As Glen Smith, D.M.D., graduated from the University of Alabama School of Dentistry in 1969, his incredible journey was just beginning.

The Mobile native and current Tuscaloosa resident recently discussed his life in dentistry, the army, and civic affairs, often laughing as he recalled the times and events that helped shape his life.

When first enrolling at Birmingham Southern College, Smith thought he wanted to become a chemist. As he navigated the undergraduate waters, he learned the curriculum for becoming a dentist was more appealing.

""“When I first came to the School of Dentistry, it was pretty demanding. It was daunting. The basic science courses, gross anatomy and Saturday classes were nearly too much for me,” he said. “A lot of students flunked out because of basic sciences.”

Later on, clinical requirements placed even greater demands on his classmates. Smith shared, “For those of us who went on to the military, we felt we were better trained than our contemporaries. Without a doubt, I received a great education. Several of the faculty published textbooks. They invented four-handed dentistry. They were all very accomplished.”

Smith bonded with his classmates, including future American Dental Association President Dr. Howard Jones. When they weren’t studying or seeing patients, he and others held part-time jobs at the VA blood bank. The dental students also found creative ways to party in their quest to blow off a little steam. “We studied all the time, but we managed to have a lot of fun. I was in a dental fraternity and actually lived in a fraternity house part of the time I was a student,” said Smith, who loves to share PG-Rated versions of his highly animated dental school days.

He vividly recalled the night his Psi Omega fraternity had a band party in Birmingham’s south side. He said it became so raucous the party had to be shut down, but not before one of the band’s members decided he too wanted to become a dentist.

Smith and his friends enjoyed taking in collegiate and professional sports events too. He said that back then, dental students were able to purchase University of Alabama football and basketball tickets. He also recalled a trip to Atlanta when a group drove to see the Braves and Dodgers play baseball. At the time, the Dodgers had three future hall of fame pitchers in Don Drysdale, Sandy Koufax, and Don Sutton.

But the parties and fun came to a grinding halt upon graduation. With the Vietnam War in full swing, Smith and several classmates joined the service. He was commissioned as a Captain in the U.S. Army and sent to Ft. Sam Houston in San Antonio, Texas for basic training. Eventually he learned he would be stationed in Da Lat, Vietnam, where he would serve between 1970 and 1971. He said, “I was surprised. Most of us who completed basic training had already been alerted on whether we would have to go to Vietnam. I thought I had dodged a bullet, but then I got word and had to tell my wife, Rhoda, I would have to serve a year there.”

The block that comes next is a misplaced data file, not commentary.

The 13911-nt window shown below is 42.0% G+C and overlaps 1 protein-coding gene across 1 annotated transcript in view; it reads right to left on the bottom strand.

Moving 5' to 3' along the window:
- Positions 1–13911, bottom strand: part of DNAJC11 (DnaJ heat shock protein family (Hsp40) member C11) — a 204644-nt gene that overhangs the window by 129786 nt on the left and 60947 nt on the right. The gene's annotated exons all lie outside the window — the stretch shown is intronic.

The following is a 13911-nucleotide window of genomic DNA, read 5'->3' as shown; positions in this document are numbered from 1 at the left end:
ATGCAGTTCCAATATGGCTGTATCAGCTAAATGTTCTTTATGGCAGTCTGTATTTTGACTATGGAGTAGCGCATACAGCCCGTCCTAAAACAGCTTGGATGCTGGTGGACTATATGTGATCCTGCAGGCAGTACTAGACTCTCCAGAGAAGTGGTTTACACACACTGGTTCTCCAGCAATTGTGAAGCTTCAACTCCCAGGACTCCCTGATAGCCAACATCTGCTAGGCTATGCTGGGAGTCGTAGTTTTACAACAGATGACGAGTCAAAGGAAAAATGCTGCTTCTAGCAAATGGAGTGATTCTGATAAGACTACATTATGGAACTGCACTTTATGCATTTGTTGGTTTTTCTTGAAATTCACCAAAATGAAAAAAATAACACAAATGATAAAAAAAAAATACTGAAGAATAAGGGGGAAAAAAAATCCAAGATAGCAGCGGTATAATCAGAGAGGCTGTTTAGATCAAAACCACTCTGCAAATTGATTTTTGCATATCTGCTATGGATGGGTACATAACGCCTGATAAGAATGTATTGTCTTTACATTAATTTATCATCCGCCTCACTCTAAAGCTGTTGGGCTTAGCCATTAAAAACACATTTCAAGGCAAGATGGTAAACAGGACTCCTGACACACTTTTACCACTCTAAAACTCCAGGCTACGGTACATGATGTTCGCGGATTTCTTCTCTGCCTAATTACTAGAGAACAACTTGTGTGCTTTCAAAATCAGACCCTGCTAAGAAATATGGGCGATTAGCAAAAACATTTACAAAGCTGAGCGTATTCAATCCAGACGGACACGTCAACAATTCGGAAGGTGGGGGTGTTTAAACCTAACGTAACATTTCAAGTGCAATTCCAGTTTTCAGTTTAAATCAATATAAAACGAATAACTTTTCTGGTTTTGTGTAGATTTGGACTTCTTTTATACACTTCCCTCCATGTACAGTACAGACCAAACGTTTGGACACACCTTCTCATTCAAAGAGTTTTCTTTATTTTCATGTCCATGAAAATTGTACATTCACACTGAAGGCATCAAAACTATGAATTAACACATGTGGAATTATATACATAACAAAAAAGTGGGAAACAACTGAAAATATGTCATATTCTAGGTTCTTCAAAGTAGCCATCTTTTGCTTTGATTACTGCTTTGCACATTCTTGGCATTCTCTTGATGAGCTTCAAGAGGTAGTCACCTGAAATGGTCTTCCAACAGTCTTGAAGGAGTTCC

Fortunately for Smith and others, the fighting had calmed considerably after the 1968 Tet Offensive. Although he called it a little hairier when he made monthly trips to the coastal town of Nha Trang. He said they were regularly bombarded with mortars and rockets and shared, “We had to get under our bunks on occasion, but for the most part my tour was pretty quiet.” Ultimately, he calls his time in Vietnam the most remarkable year of his life. His tour gave him the opportunity to treat an underserved population called the Montagnard. He and other dentists mainly performed extractions on this indigenous “people of the mountain.”

After serving in Vietnam, Smith decided he wanted to make the Army his career. He would eventually tour Germany from 1981 to 1985, while the rest of his service was stateside. His stops included Fort Sill in Oklahoma, Forts Benning and Stewart in Georgia, a General Dentist Residency at Fort Knox in Kentucky. In addition, he served three years at Fort Rucker in Alabama and his final six years at Fort Campbell in Kentucky. He retired with the rank of Colonel. When he relives his experiences, you can see Smith’s pride swell up. “It was a great experience,” he said. “Rhoda and I both got to travel a lot. We got to see Europe. I learned a lot about dentistry in my residency. Our clinics were basically huge group practices. I felt comfortable and confident being surrounded by all those specialists.”

Once the family moved back to Alabama, Smith worked as a part-time dentist with the Jefferson County Health Department. Now fully retired, he calls Tuscaloosa home. He continues to attend University of Alabama sporting events year-round -- although he admits he attends mainly home games now. He says he is enjoying life and contributing to the community in numerous ways.

Last year, Smith was honored with the LeRoy McAbee Distinguished Service Award, which annually recognizes a military veteran for community service. He has been involved with the Tuscaloosa Exchange Club since 2007, serving as its president and on their Foundation board. He was recently named Alabama’s Exchange Club Man of the Year. In addition to his regular Exchange Club meetings, he and his cadre gather weekly at The Alcove to discuss and solve the world’s problems. At one recent meeting, he regaled the group with his masterful, colorful descriptions of “Gunsmoke” trivia.

Smith shared that he and Rhoda, who he met on a blind date while he was in dental school, enjoy each other’s company now more than ever. Avid readers who spend a lot of time on Lake Tuscaloosa, they have two adult sons and one granddaughter. He sums it up best, “I’ve had a great life and the School of Dentistry is a big reason why I’ve been able to enjoy it.”

By J. Scott Huffman, CFRE